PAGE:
Webinar Q&A: Gene Therapy for Duchenne

With trials in gene therapy on the horizon, and terms like "cassette", "construct", "promoter", and "transduce" being thrown around, we want to ensure that you, our Duchenne Community, has all the knowledge you need to navigate the world of gene therapy.

Earlier this month, PPMD hosted a webinar with Lee Sweeney, PhD (University of Florida) and Melissa Spencer, PhD (UCLA) focused on understanding the different therapies that are being developed that are commonly referred to as gene therapy, including micro-dystrophin and CRISPR/Cas9, how are they similar and different, and what are the challenges and limitations for each of them. If you missed it, the recording is now available below.

COMING SOON: This fall PPMD will be hosting additional webinars with companies and institutions who are developing gene therapies and/or CRISPR/Cas9 for Duchenne. Stay tuned for more details!

Webinar Recording

Download PDF

Additional Questions

There were some great questions asked, but unfortunately we were not able to get to all of them during the webinar. The remaining questions have been addressed below.



  • Will these new vehicles of delivery (vectors/capsids) also have to go through an entire clinical trial process? Curious how this plays into the timeline. 
    • The new vectors containing the microdystrophins will be treated from a clinical development perspective like any other product and will have to be proven to provide more benefit than known risk. The capsids themselves do not add anything to the clinical trial process. Even though the virus itself has been in trials, everytime the transgene in the virus changes, there must be new toxicology (preclinical work in animals looking at safety) work as well as a new human trial.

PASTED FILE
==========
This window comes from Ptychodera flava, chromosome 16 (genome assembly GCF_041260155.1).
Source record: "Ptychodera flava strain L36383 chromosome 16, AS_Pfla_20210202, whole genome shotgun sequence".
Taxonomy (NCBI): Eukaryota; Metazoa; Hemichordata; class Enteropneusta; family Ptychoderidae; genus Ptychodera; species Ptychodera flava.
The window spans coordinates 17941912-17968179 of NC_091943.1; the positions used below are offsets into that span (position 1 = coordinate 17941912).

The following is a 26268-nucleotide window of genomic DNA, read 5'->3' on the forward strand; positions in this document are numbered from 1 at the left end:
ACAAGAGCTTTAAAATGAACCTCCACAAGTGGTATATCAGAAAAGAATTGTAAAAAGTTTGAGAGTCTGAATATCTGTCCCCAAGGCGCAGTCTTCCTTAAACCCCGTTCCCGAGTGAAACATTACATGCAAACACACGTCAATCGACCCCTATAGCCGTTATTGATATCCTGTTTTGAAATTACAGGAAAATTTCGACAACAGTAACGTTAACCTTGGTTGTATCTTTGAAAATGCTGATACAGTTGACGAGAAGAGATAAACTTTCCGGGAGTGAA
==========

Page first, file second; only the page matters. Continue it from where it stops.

• Is there some sort of timeline when some of this stuff will be available? 3 years? 5 years? 10 years? We just want to be realistic with our hope.a.    
    • There are many unknowns that play into accurately answering this question. Once a trial starts in humans it can take as long as 2 – 10 years depending on what happens.  A realistic timeline for approval would be 5-7 years, if all goes exceedingly well.
  • When are all the for Microdystrophin starting?
    • The trials will most likely start sometime in 2018. This is all dependent on each company’s interactions with the FDA and when they have completed and submitted the necessary elements that the FDA requires to start a first-in-man trial. 


  • Which exons specifically are considered "critical" for function?
    • The actin binding region (at the beginning of the protein), the dystroglycan binding region (near the end  of the protein), and 4 or 5 of the spectrin-like repeats seem to be the most critical components. More spectrin-like repeats would be better, but AAV cannot fit all of them.
  • It seems like out-of-frame deletions are critical for cellular acceptance.  Does Microdystrophin have a bit of an advantage for avoiding hinge issues?